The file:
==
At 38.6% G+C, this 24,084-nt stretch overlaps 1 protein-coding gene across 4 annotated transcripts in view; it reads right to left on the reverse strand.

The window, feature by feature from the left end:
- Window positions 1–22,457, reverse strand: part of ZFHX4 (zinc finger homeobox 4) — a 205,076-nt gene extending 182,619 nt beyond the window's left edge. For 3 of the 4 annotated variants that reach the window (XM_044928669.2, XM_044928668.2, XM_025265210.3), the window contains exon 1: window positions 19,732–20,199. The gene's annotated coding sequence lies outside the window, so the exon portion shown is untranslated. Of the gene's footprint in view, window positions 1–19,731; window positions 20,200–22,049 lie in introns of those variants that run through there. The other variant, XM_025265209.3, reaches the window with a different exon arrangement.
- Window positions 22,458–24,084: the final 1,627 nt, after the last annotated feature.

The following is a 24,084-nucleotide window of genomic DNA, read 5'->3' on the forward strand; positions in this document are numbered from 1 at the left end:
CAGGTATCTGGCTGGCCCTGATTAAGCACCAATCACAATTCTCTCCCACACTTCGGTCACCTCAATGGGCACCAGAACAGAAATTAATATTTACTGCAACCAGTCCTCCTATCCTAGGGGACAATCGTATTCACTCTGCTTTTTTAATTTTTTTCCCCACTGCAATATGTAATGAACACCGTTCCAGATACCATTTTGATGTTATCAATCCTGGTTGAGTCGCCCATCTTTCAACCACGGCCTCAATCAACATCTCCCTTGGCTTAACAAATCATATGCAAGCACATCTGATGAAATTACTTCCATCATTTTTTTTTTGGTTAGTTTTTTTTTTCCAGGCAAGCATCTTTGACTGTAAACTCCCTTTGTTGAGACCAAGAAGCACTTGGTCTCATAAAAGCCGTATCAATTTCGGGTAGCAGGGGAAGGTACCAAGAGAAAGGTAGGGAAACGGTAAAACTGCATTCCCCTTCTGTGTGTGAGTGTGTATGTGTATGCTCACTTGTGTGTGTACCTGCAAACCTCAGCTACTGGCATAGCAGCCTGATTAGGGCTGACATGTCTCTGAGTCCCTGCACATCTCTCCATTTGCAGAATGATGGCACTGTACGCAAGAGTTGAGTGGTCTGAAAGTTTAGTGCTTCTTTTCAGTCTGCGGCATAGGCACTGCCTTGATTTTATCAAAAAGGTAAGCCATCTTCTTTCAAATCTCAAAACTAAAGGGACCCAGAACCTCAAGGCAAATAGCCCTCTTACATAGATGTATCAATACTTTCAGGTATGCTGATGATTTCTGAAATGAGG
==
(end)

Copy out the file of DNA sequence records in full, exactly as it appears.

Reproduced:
At 38.6% G+C, this 24,084-nt stretch overlaps 1 protein-coding gene across 4 annotated transcripts in view; it reads right to left on the reverse strand.

The window, feature by feature from the left end:
- Window positions 1–22,457, reverse strand: part of ZFHX4 (zinc finger homeobox 4) — a 205,076-nt gene extending 182,619 nt beyond the window's left edge. For 3 of the 4 annotated variants that reach the window (XM_044928669.2, XM_044928668.2, XM_025265210.3), the window contains exon 1: window positions 19,732–20,199. The gene's annotated coding sequence lies outside the window, so the exon portion shown is untranslated. Of the gene's footprint in view, window positions 1–19,731; window positions 20,200–22,049 lie in introns of those variants that run through there. The other variant, XM_025265209.3, reaches the window with a different exon arrangement.
- Window positions 22,458–24,084: the final 1,627 nt, after the last annotated feature.

The following is a 24,084-nucleotide window of genomic DNA, read 5'->3' on the forward strand; positions in this document are numbered from 1 at the left end:
CAGGTATCTGGCTGGCCCTGATTAAGCACCAATCACAATTCTCTCCCACACTTCGGTCACCTCAATGGGCACCAGAACAGAAATTAATATTTACTGCAACCAGTCCTCCTATCCTAGGGGACAATCGTATTCACTCTGCTTTTTTAATTTTTTTCCCCACTGCAATATGTAATGAACACCGTTCCAGATACCATTTTGATGTTATCAATCCTGGTTGAGTCGCCCATCTTTCAACCACGGCCTCAATCAACATCTCCCTTGGCTTAACAAATCATATGCAAGCACATCTGATGAAATTACTTCCATCATTTTTTTTTTGGTTAGTTTTTTTTTTCCAGGCAAGCATCTTTGACTGTAAACTCCCTTTGTTGAGACCAAGAAGCACTTGGTCTCATAAAAGCCGTATCAATTTCGGGTAGCAGGGGAAGGTACCAAGAGAAAGGTAGGGAAACGGTAAAACTGCATTCCCCTTCTGTGTGTGAGTGTGTATGTGTATGCTCACTTGTGTGTGTACCTGCAAACCTCAGCTACTGGCATAGCAGCCTGATTAGGGCTGACATGTCTCTGAGTCCCTGCACATCTCTCCATTTGCAGAATGATGGCACTGTACGCAAGAGTTGAGTGGTCTGAAAGTTTAGTGCTTCTTTTCAGTCTGCGGCATAGGCACTGCCTTGATTTTATCAAAAAGGTAAGCCATCTTCTTTCAAATCTCAAAACTAAAGGGACCCAGAACCTCAAGGCAAATAGCCCTCTTACATAGATGTATCAATACTTTCAGGTATGCTGATGATTTCTGAAATGAGG